The hard thing is i'm only 13. If I ever say these things to my family they'll probably just laugh it off. I don't fit in at school where everyone is close-minded. I don't have friends, actual friends I trust. I feel like I don't fit in anywhere. In my country, atheist bloggers are being assassinated for speaking their minds, for saying the truth. That's why I want to join this organization. To feel at home. To speak my mind. To make a difference.

    A lot of Muslims would say my father wouldn't want this, but I know one thing: my father would want his daughter to a free, intelligent, good, person.

  5. akram

    , sidi bel abbes , algeria

    i was born and grew up as a muslim .i have always found islam unjust that's what pushs me to renouce on islam and keep it in secret.

  6. danny ahmed


    I grew up in a religion of intolerance and I gave up on that. I seek a place where there is a sense of belonging

  7. Assassinated Voice

    , Bangladesh

    No I did not come off a Muslim family. My atheistic belief hurled off a religious- minority background while I live in Bangladesh. My country is a Muslim-majority country where for the last couple of years it has become very difficult for the atheists and non-believers to express their voice due to uprising of the religious fundamentalists. During last 4 months four bloggers were hacked to death only for writing in the blog. The government as well is not so willing to continue the judgement for they want to to keep their Muslim vote bank intact or even strengthen it. The atheist bloggers in Bangladesh are reality in great danger. In this situation we feel earnest necessity of international solidarity to stand by the Bangladeshi freethinkers and vice versa. I came to know about this site from my fellow blogggers and now have decided to join with you.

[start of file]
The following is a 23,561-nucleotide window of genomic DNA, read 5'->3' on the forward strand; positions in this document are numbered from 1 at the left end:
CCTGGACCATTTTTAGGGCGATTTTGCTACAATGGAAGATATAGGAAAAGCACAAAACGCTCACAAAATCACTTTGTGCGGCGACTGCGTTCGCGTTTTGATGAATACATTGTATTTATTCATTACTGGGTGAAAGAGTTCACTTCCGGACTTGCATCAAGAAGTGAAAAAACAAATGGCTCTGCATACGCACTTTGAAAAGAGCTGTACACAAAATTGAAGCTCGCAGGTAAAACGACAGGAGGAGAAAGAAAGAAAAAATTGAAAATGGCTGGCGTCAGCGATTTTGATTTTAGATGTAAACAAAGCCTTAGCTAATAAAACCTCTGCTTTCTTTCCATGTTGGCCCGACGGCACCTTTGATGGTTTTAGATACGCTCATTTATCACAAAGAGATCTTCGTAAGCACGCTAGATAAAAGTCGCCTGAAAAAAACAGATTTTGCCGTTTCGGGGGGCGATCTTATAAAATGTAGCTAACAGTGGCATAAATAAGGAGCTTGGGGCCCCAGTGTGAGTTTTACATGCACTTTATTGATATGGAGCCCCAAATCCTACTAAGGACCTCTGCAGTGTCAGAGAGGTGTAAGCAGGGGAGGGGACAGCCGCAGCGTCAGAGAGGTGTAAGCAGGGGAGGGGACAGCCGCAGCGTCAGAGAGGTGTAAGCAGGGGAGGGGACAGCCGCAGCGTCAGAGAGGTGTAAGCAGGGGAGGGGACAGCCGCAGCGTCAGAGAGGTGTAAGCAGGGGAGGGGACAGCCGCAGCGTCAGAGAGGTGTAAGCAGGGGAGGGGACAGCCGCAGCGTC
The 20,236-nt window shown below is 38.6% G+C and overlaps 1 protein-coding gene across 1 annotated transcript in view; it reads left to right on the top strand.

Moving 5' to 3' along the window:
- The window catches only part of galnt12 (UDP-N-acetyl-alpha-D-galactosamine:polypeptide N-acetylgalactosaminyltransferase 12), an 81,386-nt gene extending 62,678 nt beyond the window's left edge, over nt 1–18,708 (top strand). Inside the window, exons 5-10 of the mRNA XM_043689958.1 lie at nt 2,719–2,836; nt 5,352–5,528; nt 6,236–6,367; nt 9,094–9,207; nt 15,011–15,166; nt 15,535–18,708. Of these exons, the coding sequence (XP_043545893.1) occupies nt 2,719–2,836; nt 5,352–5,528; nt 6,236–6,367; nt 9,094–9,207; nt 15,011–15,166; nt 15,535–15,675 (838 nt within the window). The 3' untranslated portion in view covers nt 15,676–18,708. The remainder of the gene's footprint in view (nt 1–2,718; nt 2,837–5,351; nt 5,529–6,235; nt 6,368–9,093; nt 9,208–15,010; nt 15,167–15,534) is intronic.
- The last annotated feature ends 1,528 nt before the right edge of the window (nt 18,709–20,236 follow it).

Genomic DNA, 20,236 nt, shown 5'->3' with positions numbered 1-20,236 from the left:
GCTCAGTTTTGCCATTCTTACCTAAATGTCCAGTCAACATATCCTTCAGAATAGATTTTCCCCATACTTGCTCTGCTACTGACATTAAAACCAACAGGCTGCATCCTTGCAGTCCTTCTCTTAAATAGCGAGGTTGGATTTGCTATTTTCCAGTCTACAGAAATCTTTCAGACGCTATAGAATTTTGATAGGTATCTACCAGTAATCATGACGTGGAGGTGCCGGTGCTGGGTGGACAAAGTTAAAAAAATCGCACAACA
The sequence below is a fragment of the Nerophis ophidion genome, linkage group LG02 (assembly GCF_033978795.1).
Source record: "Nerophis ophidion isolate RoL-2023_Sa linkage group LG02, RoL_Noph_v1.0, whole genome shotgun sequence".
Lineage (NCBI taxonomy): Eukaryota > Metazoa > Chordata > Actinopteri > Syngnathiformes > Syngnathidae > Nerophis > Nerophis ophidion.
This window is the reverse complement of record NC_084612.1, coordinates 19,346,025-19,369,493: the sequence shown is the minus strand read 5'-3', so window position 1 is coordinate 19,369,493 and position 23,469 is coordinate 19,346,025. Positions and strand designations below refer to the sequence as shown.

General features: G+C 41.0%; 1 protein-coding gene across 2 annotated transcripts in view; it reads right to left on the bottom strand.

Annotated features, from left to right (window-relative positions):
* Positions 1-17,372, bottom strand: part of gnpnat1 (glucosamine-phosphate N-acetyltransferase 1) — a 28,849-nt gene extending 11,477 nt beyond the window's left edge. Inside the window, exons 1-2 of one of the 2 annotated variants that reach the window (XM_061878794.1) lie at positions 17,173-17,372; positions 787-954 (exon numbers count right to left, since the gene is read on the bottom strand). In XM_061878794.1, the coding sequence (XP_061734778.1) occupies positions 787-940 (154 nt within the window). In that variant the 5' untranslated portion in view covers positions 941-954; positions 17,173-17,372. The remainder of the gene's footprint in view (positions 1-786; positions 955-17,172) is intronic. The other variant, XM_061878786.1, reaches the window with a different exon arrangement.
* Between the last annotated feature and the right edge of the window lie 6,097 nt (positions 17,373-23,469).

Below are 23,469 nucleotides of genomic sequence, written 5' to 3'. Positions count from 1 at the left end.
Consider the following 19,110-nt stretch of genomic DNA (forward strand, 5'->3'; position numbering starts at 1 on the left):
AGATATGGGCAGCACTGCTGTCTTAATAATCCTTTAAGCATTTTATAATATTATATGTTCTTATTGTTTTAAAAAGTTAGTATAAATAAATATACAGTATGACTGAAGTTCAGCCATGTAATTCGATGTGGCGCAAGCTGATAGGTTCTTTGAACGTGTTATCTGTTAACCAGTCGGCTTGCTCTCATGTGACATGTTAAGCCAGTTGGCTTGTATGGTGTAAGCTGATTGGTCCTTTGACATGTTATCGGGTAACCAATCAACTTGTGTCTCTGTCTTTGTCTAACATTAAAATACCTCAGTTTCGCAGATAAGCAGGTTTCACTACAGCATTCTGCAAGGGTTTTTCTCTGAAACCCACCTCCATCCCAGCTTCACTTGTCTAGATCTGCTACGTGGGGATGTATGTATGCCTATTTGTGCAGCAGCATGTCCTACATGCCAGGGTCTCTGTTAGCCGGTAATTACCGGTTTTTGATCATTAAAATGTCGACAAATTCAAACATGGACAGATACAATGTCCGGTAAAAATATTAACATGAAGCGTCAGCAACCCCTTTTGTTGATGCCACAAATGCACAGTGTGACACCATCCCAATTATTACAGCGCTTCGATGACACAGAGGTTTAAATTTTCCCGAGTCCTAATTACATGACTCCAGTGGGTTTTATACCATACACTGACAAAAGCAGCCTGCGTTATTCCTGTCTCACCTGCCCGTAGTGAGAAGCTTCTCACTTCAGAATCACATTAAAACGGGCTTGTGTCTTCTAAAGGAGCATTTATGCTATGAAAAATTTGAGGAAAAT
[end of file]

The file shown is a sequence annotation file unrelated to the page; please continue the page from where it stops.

8. HAY

    , Denmark

    Please include a statement as to why you want to join and the significance of the organisation for you. Any background information would be useful. I just want to know am not the only One and just talk to people who feel the same way

  9. Fahad Khan

    , Qatar

    I was a convert to Islam for several years. I really strongly believed that Islam was the right path and felt spiritually enlightened through Islam. It was only recently that I started to question the fundamental tenets of the faith. I realised that Islam does not stand up to scrutiny morally, thologically or scientifically. Islam is in reality backward and rotten to the core, a seventh century desert tribal ideology that has no place in the twenty first century.